I’ve run into a lot of folks recently who have a similar problem. Maybe this sounds familiar to you. The person I’m talking to is a marketing person for a company full of service advisors. Maybe they’re lawyers, or accountants, or doctors or insurance salespeople.
As a marketer, you’re in a weird spot. Your people - doctors, lawyers, whatever - are primarily responsible for finding and retaining their own clients. Your job, as the marketing professional, is to help the entire business grow. Your people’s job is to sell whatever specific service falls within their special so they can make their commission.
I think there’s a huge opportunity here, as well as a huge challenge. First, the challenge:
Let’s say you’re an insurance company and you have a life insurance specialist and a property insurance specialist. Although the same client for life insurance might be an ideal fit for property insurance, it’s very difficult to force one to cross-sell to the other. There are essentially three options available to you.
Option 1: You can incentivize cross-selling. If Agent 1 sends business to Agent 2, Agent 1, then this option would give some sort of referral pay to Agent 1. This is a great idea, but it does require some software and money - you’ll have to keep up with the referrals and then pay out when the deals close. If done correctly, this option can increase morale, incentivize teamwork and increase revenue across the entire organization.
This option does, however, require a lot out of your sales agents. If they’re not familiar with other services or practices, they’ll have to train themselves up so that they can talk about it intelligently. They’re typically responsible for the handoff or introduction to the second agent, and will typically handle following up with their clients to help the second agent close the deal.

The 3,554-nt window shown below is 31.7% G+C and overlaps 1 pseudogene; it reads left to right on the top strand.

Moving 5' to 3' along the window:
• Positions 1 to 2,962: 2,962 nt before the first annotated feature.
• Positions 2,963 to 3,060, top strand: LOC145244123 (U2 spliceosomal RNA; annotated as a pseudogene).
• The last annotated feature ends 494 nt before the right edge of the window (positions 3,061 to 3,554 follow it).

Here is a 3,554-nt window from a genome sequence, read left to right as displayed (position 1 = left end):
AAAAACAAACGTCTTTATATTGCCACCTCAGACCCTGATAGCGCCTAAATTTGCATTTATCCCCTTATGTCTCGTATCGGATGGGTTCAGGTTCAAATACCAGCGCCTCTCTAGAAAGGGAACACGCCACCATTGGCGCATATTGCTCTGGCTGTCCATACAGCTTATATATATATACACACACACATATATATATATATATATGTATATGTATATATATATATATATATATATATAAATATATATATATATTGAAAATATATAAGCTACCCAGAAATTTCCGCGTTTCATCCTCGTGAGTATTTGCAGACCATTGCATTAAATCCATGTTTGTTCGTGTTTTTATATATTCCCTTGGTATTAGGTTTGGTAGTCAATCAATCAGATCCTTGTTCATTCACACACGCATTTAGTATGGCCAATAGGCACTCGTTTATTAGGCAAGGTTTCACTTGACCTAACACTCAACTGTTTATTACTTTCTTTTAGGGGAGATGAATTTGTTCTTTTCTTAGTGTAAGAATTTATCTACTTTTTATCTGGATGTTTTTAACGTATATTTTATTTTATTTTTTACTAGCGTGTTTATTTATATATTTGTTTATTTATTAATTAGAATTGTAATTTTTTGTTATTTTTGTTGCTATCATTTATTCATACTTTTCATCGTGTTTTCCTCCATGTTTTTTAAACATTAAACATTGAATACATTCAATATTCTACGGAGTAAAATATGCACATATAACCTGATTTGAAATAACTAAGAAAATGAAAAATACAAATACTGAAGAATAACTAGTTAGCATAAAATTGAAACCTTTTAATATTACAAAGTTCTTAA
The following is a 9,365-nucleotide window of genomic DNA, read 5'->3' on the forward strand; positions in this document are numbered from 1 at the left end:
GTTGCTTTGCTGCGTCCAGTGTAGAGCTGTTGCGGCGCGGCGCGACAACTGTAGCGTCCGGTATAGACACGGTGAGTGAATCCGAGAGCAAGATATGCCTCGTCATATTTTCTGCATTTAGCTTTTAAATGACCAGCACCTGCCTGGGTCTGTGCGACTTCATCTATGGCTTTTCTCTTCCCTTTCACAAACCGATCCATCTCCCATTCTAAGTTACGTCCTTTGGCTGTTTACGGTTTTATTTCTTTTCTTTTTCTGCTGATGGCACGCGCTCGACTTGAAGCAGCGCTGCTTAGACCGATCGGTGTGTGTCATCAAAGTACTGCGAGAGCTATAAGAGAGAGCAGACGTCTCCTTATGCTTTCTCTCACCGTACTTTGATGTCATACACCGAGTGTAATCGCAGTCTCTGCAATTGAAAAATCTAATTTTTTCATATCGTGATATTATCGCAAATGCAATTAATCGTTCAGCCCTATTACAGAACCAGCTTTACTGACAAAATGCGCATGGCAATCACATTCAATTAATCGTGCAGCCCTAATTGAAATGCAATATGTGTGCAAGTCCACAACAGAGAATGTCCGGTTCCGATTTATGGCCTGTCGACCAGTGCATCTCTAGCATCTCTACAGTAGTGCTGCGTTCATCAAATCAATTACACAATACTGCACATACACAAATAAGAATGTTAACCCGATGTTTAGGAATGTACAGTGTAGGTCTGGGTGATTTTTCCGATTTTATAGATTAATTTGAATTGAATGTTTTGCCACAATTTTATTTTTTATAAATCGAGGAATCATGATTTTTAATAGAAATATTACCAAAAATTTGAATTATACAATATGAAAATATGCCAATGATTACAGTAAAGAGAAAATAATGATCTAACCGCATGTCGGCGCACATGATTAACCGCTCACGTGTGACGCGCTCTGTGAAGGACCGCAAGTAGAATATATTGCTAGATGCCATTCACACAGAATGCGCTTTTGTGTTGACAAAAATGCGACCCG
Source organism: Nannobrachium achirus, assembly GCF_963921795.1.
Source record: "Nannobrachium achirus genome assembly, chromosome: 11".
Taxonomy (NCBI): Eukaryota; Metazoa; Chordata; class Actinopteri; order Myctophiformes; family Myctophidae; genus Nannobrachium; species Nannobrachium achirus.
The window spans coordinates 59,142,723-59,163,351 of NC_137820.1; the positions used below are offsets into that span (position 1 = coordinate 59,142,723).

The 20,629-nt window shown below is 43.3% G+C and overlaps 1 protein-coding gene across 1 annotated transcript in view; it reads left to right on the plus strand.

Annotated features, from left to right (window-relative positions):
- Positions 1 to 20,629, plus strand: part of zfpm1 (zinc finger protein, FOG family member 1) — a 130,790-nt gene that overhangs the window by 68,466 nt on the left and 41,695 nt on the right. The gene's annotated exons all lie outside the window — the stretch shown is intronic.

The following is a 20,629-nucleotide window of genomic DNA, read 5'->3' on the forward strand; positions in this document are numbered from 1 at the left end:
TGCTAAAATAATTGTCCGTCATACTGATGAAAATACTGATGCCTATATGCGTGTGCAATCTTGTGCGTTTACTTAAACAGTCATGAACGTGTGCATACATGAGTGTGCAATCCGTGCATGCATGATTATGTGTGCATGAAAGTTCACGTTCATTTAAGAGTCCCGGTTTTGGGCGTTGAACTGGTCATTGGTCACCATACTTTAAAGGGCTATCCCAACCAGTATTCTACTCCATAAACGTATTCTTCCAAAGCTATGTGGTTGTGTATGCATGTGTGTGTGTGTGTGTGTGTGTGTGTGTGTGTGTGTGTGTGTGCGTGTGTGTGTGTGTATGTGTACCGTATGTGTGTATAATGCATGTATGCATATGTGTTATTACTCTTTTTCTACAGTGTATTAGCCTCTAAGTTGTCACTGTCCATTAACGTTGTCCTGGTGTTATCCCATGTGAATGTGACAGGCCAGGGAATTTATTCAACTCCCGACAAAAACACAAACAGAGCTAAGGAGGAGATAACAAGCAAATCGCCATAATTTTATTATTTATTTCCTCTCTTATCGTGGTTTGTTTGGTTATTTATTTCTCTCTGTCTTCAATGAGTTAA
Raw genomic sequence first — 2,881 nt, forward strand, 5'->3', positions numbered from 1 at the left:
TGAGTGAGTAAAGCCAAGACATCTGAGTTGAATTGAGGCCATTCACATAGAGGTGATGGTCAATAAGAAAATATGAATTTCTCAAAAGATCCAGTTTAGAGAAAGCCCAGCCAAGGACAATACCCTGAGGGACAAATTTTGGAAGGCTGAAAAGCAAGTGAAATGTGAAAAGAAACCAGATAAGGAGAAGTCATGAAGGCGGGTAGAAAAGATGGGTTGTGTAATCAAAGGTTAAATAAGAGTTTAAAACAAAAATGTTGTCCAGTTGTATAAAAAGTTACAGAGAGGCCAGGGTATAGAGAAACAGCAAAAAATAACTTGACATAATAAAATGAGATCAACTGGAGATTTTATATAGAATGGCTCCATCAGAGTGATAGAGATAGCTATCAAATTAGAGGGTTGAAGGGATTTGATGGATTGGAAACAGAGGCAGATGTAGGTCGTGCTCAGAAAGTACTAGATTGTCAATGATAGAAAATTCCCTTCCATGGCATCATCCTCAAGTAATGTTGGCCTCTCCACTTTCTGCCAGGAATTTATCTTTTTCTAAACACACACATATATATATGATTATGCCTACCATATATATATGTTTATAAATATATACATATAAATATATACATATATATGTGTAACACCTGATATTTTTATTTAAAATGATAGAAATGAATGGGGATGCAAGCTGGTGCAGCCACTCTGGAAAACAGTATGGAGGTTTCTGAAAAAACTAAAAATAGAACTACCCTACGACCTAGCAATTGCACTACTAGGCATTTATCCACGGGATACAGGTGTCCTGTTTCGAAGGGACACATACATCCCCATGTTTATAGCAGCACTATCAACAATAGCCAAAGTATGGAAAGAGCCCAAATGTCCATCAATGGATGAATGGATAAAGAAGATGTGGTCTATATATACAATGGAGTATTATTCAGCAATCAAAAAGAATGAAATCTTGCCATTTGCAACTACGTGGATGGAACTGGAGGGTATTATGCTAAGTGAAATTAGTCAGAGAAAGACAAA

With this option, a small percentage of your sales agents will do really well, a large percentage of sales agents will do the bare minimum, and a few folks will choose not to participate at all.
Option 2: You can reprimand agents for not cross-selling. I’ve seen this look different across several different companies and organization types. The most common is a set of goals on monthly/quarterly/annual evaluations. If the agent has hit X number of referrals, you say good job. If the agent does not hit X number of referrals, then they’re in trouble. Pay might be reduced, they might go on probation, it might factor into the HR file as a negative performance indicator.
This option typically gets better results at the cost of company morale. People are referring and selling not because they see the benefit to the client or because they’re motivated, but because they don’t want to get their wrists slapped. You open the door for agents to refer customers into products or services that might not be the best fit, and you can create some internal issues that can, if not watched very closely, carry over into your overall customer satisfaction.